Have you heard of the famous book “How to Win Friends and Influence People” by Dale Carnegie? It is a fabulous book jam packed with lessons. It divulges the secrets of understanding people and gaining influence. However, it’s somewhat hard to directly apply this advice to our post grad entry level jobs. Don’t you feel like you have little influence as it is? I know I do sometimes. Why would anyone be influenced by the recent graduate? Hopefully we can change that!
Each lesson of the book, I am breaking down so that it is applicable to our lives as new graduates. Hopefully this will be a guide if you choose to read the book, or at the very least some helpful tips to help you gain success in your aspirations.
So let’s start with the first chapter…
Fundamental Techniques in Handling People:
Chapter One – “If You Want to Gather Honey, Don’t Kick Over the Beehive”
I admit, I am quick to point out the flaws of others. If not out loud, then definitely in the back of my mind. Yet, when do I ever take the time to criticize my actions? Honest Answer: Rarely
On the other hand, many times as a new hire, you may constantly feel your flaws being pointed out by others. (Even if their intention is to help) Does if make you change my actions? Of course. Are you happy to do so? Not so much.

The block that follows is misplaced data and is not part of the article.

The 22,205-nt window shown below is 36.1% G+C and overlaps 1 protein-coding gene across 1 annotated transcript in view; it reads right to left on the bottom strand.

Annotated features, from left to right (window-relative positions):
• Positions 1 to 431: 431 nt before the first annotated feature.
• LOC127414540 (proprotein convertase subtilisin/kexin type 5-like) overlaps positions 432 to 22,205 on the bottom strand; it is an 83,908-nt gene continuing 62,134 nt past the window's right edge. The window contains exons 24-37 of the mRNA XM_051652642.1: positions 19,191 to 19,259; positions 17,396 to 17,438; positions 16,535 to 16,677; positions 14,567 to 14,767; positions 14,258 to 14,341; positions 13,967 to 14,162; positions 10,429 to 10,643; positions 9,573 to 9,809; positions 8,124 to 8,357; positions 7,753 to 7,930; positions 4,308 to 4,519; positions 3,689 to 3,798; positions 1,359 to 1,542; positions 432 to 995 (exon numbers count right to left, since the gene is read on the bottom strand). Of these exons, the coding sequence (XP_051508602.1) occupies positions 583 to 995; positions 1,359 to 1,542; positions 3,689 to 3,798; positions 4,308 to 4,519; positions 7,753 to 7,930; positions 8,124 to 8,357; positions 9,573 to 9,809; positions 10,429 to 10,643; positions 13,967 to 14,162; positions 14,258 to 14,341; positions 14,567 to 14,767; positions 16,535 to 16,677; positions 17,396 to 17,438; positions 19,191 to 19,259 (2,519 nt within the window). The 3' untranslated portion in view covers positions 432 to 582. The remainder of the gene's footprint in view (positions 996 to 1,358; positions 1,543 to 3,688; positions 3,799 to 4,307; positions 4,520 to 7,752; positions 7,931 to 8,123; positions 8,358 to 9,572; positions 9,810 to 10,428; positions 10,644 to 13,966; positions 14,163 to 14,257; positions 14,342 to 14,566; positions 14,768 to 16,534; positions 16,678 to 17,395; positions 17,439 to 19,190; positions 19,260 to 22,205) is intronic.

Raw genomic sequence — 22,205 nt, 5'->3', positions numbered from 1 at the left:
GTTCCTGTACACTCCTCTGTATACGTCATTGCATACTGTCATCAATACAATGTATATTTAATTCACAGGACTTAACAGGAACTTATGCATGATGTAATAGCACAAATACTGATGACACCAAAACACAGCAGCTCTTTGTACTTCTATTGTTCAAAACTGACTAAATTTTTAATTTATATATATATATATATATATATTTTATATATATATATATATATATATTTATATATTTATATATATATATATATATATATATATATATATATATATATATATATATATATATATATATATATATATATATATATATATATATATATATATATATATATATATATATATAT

Let me suggest this hint that I wish I knew earlier.
No Matter What Criticism You Receive, Take It As An Opportunity. Don’t instantly go on the the defensive about it, but think further. Is this an opportunity to improve? Sometimes we can be our biggest critics, yet other times we don’t see a situation as others might. Criticism is all about perspective. It doesn’t necessarily mean one person is right or wrong in the judgement, just that there are two different viewpoints. Why not try to see a situation from a new perspective?
Easier said then done, trust me… I know.
Here are a few quotes from the book that we can take away regarding these lessons:
I learned thirty years ago that it is foolish to scold. I have enough trouble overcoming my own limitations without fretting… (John Wanamaker)
Criticism is futile because it puts a person on the defensive and usually makes him strive to justify himself. Criticism is dangerous, because it wounds a person’s precious pride, hurts his sense of importance, and arouses resentment. (Dale Carnegie)
Do you know someone you would like to change, regulate and improve? Good! That is fine. I am all in favor of it. But why not begin on yourself? (Dale Carnegie)
Any fool can criticize, condemn, and complain – and most fools do. But it takes character and self-control to be understanding and forgiving. (Dale Carnegie)
Next time you are criticized at work, don’t instantly go on the defensive. Set a new example for yourself and peers and don’t be so fast to criticize others. It might result in fewer criticisms in return.